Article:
After my earlier Post on the Greek and Roman theatres in Syracuse, I thought I’d like to show you a few of the more colourful parts of the city. I hope you’ll enjoy the photographs that follow of the transparent seas around the island, Piazza Archimede and its magnificent fountain, the food market, a few more ruins – for how could one not include them as they are part of the street furniture.
Just to recap. In the 5th century, when Dionysus reigned, Syracuse was one of the biggest and most powerful cities in the Mediterranean, embellished by gardens, fountains, palaces and temples. Plato called it “an ideal city”, one of enormous military power capable of withstanding the might of Athens and Carthage.
With your back to the sea, you can walk either straight ahead to the old town and the Duomo, or to the left through the Porto Marina and into the old town and Ortygia. Either way, strolling around Syracuse at your leisure is sheer pleasure.
Although the image of the fishermen mending their nets is captioned, I hope you notice the massive cruise ship in the background, the old and the new side by side, the old struggling to make a living, the new a disaster, or a dividend to a city? The jury is still out on that one in Sicily.
As you leave the ruins of the 7th-century Temple of Apollo you will find yourself in the Corso Matteotti with its 14th-century Greek palace, and from here it is a short walk to the Piazza Archimede, opened in 1878 and dedicated to the Greek mathematics and physics genius, Archimedes (287-212 BC), and one of Syracuse’s most illustrious sons.
In the centre of the Piazza is the beautiful Artemis Fountain by Giulio Moschetti (1906) dedicated to Diana the goddess of the Hunt (Diana was the Roman name of the Goddess, Artemis the Greek). Appalled by the erotic pursuit of Alpheus the river god, Arethusa had asked the Goddess Diana for help: Diana then transformed Arethusa into a fountain which emerged on the nearby island of Ortygia, the core and oldest part of the Sicilian city, where you will find the spring named after Arethusa. In the fountain, Alpheus peers from behind the goddess while the nymph is about to slip into the water below where, as the tale goes, she will blend with the stream before re-emerging in Ortygia. Charging horses, Tritons and nymphs splash in the waters of the fountain and a good hour can be spent just walking around the admiring the work.
If you choose to go through the Porta Marina you will find yourself surrounded by fading Baroque Villas and Palaces facing the sea and hidden in the narrow alleyways, secretive dwellings with shades of a once glorious past still clinging to them. Along this long, narrow promenade you will pass the Church of the Holy Spirit which is worth a visit if time allows (but remember you have the Duomo and Santa Lucia alle Badia to explore as well).
Despite the lack of beach facilities the area around here is popular with swimmers, and often you will see people diving off the rocks into the near transparent waters or sunbathing in what looks like dangerous places along this rocky foreshore.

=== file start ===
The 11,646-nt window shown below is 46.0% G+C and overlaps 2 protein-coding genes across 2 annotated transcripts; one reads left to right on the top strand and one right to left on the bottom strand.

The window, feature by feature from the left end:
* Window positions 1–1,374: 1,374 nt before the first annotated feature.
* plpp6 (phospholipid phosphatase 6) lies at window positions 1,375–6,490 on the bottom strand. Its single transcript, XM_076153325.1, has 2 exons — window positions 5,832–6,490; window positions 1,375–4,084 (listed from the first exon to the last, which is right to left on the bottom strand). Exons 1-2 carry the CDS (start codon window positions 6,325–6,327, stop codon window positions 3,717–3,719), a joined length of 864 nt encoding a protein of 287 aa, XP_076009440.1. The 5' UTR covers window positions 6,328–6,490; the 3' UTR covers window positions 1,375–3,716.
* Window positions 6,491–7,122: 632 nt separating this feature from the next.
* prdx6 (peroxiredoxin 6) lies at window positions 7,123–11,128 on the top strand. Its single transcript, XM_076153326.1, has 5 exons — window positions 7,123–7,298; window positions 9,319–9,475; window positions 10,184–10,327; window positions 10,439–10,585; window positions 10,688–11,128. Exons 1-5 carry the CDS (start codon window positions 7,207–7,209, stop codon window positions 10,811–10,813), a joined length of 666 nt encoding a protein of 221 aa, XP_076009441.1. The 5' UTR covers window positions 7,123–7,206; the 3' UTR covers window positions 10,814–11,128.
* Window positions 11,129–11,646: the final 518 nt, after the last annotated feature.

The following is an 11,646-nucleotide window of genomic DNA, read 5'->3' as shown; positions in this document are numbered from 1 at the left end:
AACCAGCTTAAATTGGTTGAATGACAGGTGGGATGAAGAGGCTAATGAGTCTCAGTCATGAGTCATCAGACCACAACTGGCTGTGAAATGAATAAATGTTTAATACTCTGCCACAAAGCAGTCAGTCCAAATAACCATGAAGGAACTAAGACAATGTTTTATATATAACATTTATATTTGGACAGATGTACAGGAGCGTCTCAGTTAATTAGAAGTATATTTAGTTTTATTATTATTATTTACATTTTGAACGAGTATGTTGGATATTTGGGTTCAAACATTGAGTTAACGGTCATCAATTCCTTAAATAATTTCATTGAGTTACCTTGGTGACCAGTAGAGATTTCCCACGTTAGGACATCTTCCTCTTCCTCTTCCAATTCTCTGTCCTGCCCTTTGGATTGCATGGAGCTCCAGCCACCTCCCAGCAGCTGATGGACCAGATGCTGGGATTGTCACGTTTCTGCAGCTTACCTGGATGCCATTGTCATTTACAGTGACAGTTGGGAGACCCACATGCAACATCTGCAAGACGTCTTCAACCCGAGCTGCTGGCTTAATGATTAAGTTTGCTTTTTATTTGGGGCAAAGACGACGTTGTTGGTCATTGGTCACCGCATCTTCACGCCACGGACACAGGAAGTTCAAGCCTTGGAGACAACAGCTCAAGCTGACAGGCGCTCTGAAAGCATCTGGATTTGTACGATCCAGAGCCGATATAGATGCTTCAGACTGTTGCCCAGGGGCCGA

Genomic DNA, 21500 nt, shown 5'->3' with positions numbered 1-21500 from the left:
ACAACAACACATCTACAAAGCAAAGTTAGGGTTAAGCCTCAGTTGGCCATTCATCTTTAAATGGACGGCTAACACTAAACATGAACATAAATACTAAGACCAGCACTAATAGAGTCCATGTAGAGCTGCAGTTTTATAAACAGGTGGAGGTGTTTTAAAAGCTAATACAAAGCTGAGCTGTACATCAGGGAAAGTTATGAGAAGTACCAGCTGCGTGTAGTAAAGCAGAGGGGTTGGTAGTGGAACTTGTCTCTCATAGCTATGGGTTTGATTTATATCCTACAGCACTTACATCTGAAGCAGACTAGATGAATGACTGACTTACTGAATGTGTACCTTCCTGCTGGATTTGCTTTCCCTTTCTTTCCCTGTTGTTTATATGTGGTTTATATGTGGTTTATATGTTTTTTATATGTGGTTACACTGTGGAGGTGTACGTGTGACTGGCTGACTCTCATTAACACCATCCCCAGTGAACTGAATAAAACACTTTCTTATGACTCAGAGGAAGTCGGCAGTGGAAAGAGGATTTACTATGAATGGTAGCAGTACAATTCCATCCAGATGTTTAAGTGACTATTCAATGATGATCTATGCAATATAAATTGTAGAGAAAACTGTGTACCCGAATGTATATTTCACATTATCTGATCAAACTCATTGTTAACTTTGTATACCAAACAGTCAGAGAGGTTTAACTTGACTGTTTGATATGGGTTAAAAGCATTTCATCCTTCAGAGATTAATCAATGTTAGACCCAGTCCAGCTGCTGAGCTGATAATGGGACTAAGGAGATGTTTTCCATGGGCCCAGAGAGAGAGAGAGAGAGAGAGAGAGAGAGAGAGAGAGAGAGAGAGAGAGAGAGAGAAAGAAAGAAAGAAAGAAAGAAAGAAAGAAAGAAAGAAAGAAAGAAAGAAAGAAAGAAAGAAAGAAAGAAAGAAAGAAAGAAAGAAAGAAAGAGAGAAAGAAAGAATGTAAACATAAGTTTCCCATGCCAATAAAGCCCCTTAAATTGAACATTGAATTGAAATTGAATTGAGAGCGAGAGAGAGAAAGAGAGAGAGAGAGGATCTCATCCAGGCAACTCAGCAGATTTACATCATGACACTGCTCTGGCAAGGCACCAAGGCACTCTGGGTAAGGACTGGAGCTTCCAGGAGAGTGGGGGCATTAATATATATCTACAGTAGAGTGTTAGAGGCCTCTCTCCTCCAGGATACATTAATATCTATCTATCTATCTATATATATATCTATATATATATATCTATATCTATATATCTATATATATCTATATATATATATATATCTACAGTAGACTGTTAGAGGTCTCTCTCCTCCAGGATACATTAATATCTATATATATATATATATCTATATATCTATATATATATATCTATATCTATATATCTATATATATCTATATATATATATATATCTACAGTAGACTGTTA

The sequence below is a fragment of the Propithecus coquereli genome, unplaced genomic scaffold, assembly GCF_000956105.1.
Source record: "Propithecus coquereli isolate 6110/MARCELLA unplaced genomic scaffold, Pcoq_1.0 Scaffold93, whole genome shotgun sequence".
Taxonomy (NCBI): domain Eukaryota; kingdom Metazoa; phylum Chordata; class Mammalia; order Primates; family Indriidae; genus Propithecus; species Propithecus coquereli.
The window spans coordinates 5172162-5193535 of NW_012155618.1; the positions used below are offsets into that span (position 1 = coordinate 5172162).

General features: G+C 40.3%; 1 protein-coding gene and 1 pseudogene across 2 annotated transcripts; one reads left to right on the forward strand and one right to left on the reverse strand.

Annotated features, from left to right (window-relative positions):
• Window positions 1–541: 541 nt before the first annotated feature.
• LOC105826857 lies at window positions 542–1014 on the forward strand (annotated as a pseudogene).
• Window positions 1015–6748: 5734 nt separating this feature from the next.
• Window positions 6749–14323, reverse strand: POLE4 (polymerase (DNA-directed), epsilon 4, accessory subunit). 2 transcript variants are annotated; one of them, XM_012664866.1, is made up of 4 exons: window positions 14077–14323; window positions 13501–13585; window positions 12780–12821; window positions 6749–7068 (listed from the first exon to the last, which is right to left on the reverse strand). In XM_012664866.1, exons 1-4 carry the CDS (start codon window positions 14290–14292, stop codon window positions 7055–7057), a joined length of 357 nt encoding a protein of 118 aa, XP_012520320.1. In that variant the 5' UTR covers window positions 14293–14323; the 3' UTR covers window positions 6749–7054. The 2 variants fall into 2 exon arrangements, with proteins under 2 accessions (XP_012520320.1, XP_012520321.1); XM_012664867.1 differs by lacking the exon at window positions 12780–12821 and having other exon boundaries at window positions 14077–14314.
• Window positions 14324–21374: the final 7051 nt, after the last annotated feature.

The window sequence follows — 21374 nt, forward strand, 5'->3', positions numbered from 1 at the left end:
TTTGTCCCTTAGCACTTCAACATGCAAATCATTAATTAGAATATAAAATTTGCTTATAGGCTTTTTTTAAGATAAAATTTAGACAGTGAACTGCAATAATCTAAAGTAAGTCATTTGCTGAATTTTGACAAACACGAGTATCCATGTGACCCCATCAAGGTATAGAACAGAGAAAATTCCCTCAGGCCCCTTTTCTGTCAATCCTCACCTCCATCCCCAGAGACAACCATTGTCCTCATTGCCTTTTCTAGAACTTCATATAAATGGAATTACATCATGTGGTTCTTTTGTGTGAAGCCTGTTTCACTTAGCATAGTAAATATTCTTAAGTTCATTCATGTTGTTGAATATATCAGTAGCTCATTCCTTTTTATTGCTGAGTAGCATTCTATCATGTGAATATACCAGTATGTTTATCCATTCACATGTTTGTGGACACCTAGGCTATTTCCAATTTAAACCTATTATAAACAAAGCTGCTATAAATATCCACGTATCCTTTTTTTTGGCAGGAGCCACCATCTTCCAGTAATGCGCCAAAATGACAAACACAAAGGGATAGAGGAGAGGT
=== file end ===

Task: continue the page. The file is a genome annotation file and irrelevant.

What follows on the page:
And now, my favourite part of the city, after a day spent among the relics of the past, the food market which runs along two streets in the town. The market is full of noise and energy from the buyers and sellers of the dried fruits, the cheeses, the fish, the olives, the urns of capers of all sizes (an essential in Sicilian cooking), the many different varieties of tomatoes, the aubergines, the jewel-coloured peppers, and the huge hessian bags full of pistachios, walnuts, almonds, chestnuts, hazelnuts, cobnuts, you name it, they have it here, all fresh and all ready to use.
The modern part of town is less interesting to those seeking signs of the past, but it has something worth seeing in the lovely Basilica Sanctuario Madonna delle Lacrime, the Sanctuary of Our Lady of Tears, located across the street from the archaeological museum. It was originally built to house a mass-produced gypsum bas-relief of the Madonna that had miraculously wept for 3 days in 1953 in the home of a poor Siracusan family. Although often described as resembling an upside-down ice-cream cone, the building is actually meant to represent a teardrop
Inside, the building is quite spacious, and there is always a number of the faithful praying to the little Madonna who is credited with having performed several miracles, mostly of the healing the halt and lame and the curing the blind type. There is a large shop attached to the Santuario (so, what’s new?) but it does have a marvellous collection of books and postcards.
There is another church right by the Duomo, often missed by visitors because of the wonderful golden-coloured Duomo with its complex history which stands beside it, and this is the Santa Lucia alla Badia church which houses The Burial of Santa Lucia by Caravaggio, above the altar. Caravaggio had arrived in Messina from Malta in December 1608 where he was commissioned to paint the Burial of Santa Lucia for the church of the same name: he completed this in less than a month.
It is difficult to see this picture because the church is kept fairly dark – I presume to preserve the painting – and no photography is allowed.
And with all the sight-seeing, don’t forget to stop occasionally for a snack at one of the many good cafes and restaurants around (very much cheaper in the modern part of the city, by the way), and make sure to have an ice-cream and that Sicilian favourite, a Granita.